Flamenco Bi&ënale


In the media

Flamenco World Com (ES):

'What usually happens with these kinds of initiatives - which attempt, with greater or lesser luck, to demonstrate empirically that the roots of the jondo art lie in the East - is that both parts don’t know each other well enough to tackle a deep dialogue and the common lexicon is usually too limited for the conversation to flow naturally. Indeed, that resource is worked on extensively in 'Qasida', with encounters to the beat of fandangos, tientos and tangos, seguiriyas and even bulerías (seen from our flamenco perspective). But if this project goes beyond those structural contacts, it’s because of the search for a common emotional tone based on vocals. Something which is possible due to the compatibility between the two singers, comparisons aside. Rosario la Tremendita has that way of uttering flamenco cante which is sugary and lyrical, malleable and perfectionist, over-elaborate in the forms and musically intuitive. Mohammad Motamedi, coming from a much older and studied tradition, applies training and sophistication to singing, with exquisite techniques that are known to be age-old, historical. Their communion was achieved more in the first part than in the second. And it was so due to climatic, emotional, temporary reasons... or rather, timeless ones. An encounter which materialized with full-fledged intensity in the lullaby, a free space to sketch out the cantes slowly, with space and with emotion. Not in time, but timeless. Then they would coincide at given moments, through instrumental connections (percussion, guitar, kemanche, contrabass), through rhythms and, finally, according to the magic number three which joins us all, through fandangos. The ‘ayeos’ grew at the end, were superimposed, were multiplied sentimentally and, for an instant, it seemed like everything fit together... until the cantaora made the cocky flamenco move of getting up, leaving the finish halfway and, in passing, leaving her Persian colleague alone and the audience perplexed. Sharing has to be much more than singing, much more than being flamenco.'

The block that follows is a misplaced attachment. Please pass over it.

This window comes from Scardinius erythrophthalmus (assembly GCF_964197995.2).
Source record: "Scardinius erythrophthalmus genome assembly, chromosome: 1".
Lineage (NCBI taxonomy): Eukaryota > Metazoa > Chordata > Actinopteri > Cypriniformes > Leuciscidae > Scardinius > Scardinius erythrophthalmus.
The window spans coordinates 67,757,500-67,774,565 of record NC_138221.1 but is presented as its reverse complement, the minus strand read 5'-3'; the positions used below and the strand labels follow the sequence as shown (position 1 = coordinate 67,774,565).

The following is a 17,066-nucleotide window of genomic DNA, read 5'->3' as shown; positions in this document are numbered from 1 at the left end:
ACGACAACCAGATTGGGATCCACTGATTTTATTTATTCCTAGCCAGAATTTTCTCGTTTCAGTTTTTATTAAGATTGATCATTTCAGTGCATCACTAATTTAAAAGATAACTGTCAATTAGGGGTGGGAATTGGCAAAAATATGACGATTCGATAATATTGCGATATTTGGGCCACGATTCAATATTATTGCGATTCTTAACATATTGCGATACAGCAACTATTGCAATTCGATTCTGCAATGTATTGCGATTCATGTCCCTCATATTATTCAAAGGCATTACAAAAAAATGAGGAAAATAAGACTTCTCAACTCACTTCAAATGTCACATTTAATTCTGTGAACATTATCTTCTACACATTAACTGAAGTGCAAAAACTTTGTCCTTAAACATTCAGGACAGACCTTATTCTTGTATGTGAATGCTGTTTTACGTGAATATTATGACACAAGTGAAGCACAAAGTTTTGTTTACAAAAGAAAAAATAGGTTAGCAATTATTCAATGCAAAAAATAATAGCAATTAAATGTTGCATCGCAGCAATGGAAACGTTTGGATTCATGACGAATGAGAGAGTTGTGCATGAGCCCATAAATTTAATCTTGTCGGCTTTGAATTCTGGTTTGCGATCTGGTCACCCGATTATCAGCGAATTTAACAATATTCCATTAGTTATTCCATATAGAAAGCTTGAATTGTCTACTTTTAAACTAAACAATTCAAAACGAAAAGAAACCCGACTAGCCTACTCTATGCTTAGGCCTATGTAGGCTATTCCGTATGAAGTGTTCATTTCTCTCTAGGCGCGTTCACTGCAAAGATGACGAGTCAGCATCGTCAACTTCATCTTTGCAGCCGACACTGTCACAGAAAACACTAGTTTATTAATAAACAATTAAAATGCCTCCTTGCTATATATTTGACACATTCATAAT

Anda (GER)

"I am very impressed by the openness of the Dutch. I still have a fusion of Iranian music and flamenco in the ear: a bold gamble to bring different cultures together on stage to improvise.'

Songlines (UK)
'The Qasida project, one of the highlights of the third Netherlands Biennale, pursued a vital 
dialogue of traditions, involving the melismatic vocal techniques of Rosario La Tremendita and 
Mohammad Motamedi from iran. The contrast between the sheer beauty of flamenco’s distilled, 
passionate outpourings of the heart and the more inward, mystical philosophies of Persian poetry 
met exquisitely in a host of styles that searched for common ground.'

De Volkskrant (NL)
La Tremendita causes sensation at Bimhuis *****

'An exhilarating meeting between Spain and Iran.
Amsterdam – For festival to create their own combinations of contrasting musical traditions is often 
a precarious enterprise. Fortunately, flamenco singer Rosario 'La Tremendita' was given her own 
choice from a pre-selection of classical Persian vocalists. She chose Mohammad Motamedi (32), who 
flew in from Iran for the third edition of the Flamenco Biennial for a musical dialogue with the 26-
year-old Sevillian flamenco sensation.
The encounter proved to be a thrilling night. In spite of the common ground between both 
traditions, there are also fundamental differences that on paper are close to insurmountable. For 
example, flamenco artists tend to get straight for the jugular in terms of emotional intensity, while 
Iranian artists prefer to take the most circuitous route possible towards the emotional climax.
The traditions are also far removed in terms of their ideal sound. In Spain, duende is often gauged in 
terms of the raggedness of the vocal cords; the classical Iranian singing voice nimbly and smoothly 
glides through the registers. 
La Tremendita did not have to change her style too much, as Motamedi proved to be a gallant and 
obliging partner. The absence of most of the instruments typical of classical Persian music may have 
been due to cost, but it did the flamenco musicians no end of favours. The tar or long-necked lute 
would have cramped Salvador Gutierres' flamenco guitar for space, and the tombak, or goblet drum, 
is ill-suited to the rhythmic eruptions of flamenco. So grooves were picked that all could appreciate. 
Only once did Motamedi travel a straight path from stillness to ecstasy; after that, he parried La 
Tremendita's vocal fury in a question and answer play with some impressive examples of tahrir – 
virtuoso adornment in the highest vocal registers. 
The first steps towards musical integration were made by Gutierrez, providing harmonic 
counterpoints to Sina Jahanabadiís on the Iranian kemanche or bowed lyre. When an hour into the 
show the voices of Mohammad and Rosario finally spiralled together, the climax this produced was 
such that it led to confusion about the rest of the show. A standing ovation forced festival director 
Ernestina van de Noort to come on stage and announce that this was just the intermission.'


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